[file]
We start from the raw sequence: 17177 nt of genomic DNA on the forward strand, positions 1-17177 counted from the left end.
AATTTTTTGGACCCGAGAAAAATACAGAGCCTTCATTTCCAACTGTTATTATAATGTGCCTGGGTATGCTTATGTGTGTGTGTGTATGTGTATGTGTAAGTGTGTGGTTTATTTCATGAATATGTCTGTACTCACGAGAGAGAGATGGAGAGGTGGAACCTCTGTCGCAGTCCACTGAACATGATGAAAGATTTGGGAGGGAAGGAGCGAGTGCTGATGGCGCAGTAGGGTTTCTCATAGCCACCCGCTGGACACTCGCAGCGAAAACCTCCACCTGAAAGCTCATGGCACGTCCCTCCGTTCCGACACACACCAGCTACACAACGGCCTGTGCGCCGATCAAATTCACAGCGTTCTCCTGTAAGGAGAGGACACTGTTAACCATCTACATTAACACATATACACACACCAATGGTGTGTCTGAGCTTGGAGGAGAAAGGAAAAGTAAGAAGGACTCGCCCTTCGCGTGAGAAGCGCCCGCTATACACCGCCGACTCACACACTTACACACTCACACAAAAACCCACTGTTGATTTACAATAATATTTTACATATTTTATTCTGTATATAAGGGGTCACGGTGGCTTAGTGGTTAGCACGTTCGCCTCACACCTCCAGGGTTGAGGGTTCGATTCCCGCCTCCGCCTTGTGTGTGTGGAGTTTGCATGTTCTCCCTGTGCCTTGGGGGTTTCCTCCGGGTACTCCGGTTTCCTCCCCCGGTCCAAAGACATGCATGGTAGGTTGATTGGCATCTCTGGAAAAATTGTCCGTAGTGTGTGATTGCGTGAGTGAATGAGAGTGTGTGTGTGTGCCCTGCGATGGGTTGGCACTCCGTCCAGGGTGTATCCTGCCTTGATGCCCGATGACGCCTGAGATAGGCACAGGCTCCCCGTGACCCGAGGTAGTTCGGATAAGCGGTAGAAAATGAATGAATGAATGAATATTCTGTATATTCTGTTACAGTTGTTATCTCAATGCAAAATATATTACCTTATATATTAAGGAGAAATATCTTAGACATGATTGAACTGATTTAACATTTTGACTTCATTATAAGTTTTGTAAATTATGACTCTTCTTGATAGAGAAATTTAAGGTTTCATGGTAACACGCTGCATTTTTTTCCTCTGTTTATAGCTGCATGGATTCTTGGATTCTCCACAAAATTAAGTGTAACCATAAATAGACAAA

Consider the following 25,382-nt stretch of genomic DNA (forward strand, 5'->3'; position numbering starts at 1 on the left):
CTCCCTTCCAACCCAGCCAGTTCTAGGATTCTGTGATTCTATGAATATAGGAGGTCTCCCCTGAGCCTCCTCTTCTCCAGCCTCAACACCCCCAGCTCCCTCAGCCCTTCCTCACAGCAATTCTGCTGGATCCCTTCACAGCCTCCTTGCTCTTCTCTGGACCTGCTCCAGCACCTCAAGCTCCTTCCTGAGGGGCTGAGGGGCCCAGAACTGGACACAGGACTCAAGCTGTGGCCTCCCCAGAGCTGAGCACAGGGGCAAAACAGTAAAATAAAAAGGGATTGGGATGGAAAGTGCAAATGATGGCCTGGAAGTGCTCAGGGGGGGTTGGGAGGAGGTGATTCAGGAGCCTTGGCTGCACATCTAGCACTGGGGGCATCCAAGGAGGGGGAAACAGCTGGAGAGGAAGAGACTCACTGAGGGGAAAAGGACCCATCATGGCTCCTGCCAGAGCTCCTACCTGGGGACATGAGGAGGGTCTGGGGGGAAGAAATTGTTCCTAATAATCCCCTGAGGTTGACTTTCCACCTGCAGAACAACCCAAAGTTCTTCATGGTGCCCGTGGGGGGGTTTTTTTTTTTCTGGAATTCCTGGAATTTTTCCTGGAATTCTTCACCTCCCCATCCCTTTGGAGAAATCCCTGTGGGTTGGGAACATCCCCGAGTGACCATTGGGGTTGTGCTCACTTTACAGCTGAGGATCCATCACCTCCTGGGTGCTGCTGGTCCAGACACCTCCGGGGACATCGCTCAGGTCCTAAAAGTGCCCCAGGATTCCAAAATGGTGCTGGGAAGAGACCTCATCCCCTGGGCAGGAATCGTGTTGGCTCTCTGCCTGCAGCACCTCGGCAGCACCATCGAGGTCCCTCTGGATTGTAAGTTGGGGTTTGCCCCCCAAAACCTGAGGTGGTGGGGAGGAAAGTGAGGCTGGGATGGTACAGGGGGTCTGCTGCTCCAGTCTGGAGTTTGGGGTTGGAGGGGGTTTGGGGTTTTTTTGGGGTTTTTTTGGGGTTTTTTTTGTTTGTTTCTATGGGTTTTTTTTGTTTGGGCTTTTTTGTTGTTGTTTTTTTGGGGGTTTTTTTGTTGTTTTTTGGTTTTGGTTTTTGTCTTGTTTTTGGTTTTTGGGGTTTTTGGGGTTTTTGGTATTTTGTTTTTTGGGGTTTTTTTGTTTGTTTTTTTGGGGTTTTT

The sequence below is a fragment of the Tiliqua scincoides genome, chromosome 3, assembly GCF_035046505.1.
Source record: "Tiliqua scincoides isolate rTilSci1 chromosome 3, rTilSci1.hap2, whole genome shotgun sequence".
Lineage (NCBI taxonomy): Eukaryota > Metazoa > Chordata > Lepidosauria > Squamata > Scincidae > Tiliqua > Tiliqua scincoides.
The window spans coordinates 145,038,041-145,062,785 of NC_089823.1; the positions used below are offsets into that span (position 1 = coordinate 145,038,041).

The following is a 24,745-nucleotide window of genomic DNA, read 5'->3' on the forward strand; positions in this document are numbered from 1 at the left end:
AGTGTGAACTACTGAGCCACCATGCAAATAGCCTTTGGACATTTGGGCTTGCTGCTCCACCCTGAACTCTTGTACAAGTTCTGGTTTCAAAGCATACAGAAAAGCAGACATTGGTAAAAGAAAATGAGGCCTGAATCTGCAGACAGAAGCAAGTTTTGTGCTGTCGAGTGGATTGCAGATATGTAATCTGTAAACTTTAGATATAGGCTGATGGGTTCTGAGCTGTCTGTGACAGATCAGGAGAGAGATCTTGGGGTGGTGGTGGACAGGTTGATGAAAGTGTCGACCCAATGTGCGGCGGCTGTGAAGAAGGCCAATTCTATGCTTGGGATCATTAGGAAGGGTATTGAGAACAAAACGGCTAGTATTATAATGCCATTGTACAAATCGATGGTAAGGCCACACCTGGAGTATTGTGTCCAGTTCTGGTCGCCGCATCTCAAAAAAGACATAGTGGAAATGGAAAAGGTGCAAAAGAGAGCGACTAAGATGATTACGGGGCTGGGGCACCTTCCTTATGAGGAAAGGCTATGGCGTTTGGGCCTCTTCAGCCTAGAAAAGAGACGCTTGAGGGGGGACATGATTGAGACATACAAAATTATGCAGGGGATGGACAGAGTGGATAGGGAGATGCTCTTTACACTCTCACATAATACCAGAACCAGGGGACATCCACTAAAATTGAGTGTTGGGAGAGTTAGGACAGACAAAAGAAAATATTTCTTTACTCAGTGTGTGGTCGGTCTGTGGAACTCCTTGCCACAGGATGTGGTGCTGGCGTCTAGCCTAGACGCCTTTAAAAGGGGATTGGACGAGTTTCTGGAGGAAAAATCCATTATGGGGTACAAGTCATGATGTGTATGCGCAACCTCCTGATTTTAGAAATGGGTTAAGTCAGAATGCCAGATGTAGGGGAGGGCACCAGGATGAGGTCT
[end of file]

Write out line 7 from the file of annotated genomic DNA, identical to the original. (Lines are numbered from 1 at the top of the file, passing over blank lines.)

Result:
Lineage (NCBI taxonomy): Eukaryota > Metazoa > Chordata > Lepidosauria > Squamata > Scincidae > Tiliqua > Tiliqua scincoides.